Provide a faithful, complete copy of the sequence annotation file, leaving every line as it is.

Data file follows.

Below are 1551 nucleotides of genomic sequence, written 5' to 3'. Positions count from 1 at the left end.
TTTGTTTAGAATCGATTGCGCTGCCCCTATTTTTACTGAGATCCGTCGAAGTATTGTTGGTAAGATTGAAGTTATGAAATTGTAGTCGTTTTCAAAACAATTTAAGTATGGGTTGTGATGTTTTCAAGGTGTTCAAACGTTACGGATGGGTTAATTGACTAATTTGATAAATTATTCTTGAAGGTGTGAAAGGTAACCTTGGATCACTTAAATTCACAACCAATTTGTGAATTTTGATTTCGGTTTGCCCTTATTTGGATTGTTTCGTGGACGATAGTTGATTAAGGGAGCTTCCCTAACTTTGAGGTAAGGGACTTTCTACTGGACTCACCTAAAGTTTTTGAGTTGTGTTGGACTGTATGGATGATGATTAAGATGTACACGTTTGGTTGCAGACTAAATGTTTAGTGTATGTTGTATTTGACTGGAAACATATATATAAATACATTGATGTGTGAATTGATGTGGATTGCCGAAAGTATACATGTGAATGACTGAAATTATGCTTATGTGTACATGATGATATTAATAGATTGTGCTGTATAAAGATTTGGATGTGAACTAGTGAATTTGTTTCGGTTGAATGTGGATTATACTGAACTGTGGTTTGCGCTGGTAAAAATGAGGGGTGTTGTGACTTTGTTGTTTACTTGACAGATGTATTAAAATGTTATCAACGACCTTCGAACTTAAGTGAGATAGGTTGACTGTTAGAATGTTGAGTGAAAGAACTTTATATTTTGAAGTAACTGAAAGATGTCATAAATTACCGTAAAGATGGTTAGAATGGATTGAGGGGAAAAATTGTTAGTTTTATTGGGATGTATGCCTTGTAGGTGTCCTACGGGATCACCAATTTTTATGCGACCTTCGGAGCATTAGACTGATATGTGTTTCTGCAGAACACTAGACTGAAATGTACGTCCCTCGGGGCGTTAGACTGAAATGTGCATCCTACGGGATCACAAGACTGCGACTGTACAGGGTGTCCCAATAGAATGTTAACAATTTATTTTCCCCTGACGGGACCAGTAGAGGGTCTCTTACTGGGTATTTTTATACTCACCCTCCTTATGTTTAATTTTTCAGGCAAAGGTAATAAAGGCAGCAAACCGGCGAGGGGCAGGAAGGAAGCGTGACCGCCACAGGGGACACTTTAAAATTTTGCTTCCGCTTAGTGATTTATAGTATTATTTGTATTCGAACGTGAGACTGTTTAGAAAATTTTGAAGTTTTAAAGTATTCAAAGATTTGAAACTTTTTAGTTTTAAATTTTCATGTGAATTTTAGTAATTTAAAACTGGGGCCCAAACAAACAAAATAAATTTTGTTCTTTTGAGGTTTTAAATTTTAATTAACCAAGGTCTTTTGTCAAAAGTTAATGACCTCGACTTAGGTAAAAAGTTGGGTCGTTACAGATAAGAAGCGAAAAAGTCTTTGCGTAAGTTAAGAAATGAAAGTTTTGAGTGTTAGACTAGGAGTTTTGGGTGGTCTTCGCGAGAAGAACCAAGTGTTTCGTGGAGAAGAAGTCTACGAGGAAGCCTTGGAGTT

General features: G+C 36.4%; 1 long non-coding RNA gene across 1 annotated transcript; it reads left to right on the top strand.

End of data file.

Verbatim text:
Below are 1551 nucleotides of genomic sequence, written 5' to 3'. Positions count from 1 at the left end.
TTTGTTTAGAATCGATTGCGCTGCCCCTATTTTTACTGAGATCCGTCGAAGTATTGTTGGTAAGATTGAAGTTATGAAATTGTAGTCGTTTTCAAAACAATTTAAGTATGGGTTGTGATGTTTTCAAGGTGTTCAAACGTTACGGATGGGTTAATTGACTAATTTGATAAATTATTCTTGAAGGTGTGAAAGGTAACCTTGGATCACTTAAATTCACAACCAATTTGTGAATTTTGATTTCGGTTTGCCCTTATTTGGATTGTTTCGTGGACGATAGTTGATTAAGGGAGCTTCCCTAACTTTGAGGTAAGGGACTTTCTACTGGACTCACCTAAAGTTTTTGAGTTGTGTTGGACTGTATGGATGATGATTAAGATGTACACGTTTGGTTGCAGACTAAATGTTTAGTGTATGTTGTATTTGACTGGAAACATATATATAAATACATTGATGTGTGAATTGATGTGGATTGCCGAAAGTATACATGTGAATGACTGAAATTATGCTTATGTGTACATGATGATATTAATAGATTGTGCTGTATAAAGATTTGGATGTGAACTAGTGAATTTGTTTCGGTTGAATGTGGATTATACTGAACTGTGGTTTGCGCTGGTAAAAATGAGGGGTGTTGTGACTTTGTTGTTTACTTGACAGATGTATTAAAATGTTATCAACGACCTTCGAACTTAAGTGAGATAGGTTGACTGTTAGAATGTTGAGTGAAAGAACTTTATATTTTGAAGTAACTGAAAGATGTCATAAATTACCGTAAAGATGGTTAGAATGGATTGAGGGGAAAAATTGTTAGTTTTATTGGGATGTATGCCTTGTAGGTGTCCTACGGGATCACCAATTTTTATGCGACCTTCGGAGCATTAGACTGATATGTGTTTCTGCAGAACACTAGACTGAAATGTACGTCCCTCGGGGCGTTAGACTGAAATGTGCATCCTACGGGATCACAAGACTGCGACTGTACAGGGTGTCCCAATAGAATGTTAACAATTTATTTTCCCCTGACGGGACCAGTAGAGGGTCTCTTACTGGGTATTTTTATACTCACCCTCCTTATGTTTAATTTTTCAGGCAAAGGTAATAAAGGCAGCAAACCGGCGAGGGGCAGGAAGGAAGCGTGACCGCCACAGGGGACACTTTAAAATTTTGCTTCCGCTTAGTGATTTATAGTATTATTTGTATTCGAACGTGAGACTGTTTAGAAAATTTTGAAGTTTTAAAGTATTCAAAGATTTGAAACTTTTTAGTTTTAAATTTTCATGTGAATTTTAGTAATTTAAAACTGGGGCCCAAACAAACAAAATAAATTTTGTTCTTTTGAGGTTTTAAATTTTAATTAACCAAGGTCTTTTGTCAAAAGTTAATGACCTCGACTTAGGTAAAAAGTTGGGTCGTTACAGATAAGAAGCGAAAAAGTCTTTGCGTAAGTTAAGAAATGAAAGTTTTGAGTGTTAGACTAGGAGTTTTGGGTGGTCTTCGCGAGAAGAACCAAGTGTTTCGTGGAGAAGAAGTCTACGAGGAAGCCTTGGAGTT

General features: G+C 36.4%; 1 long non-coding RNA gene across 1 annotated transcript; it reads left to right on the top strand.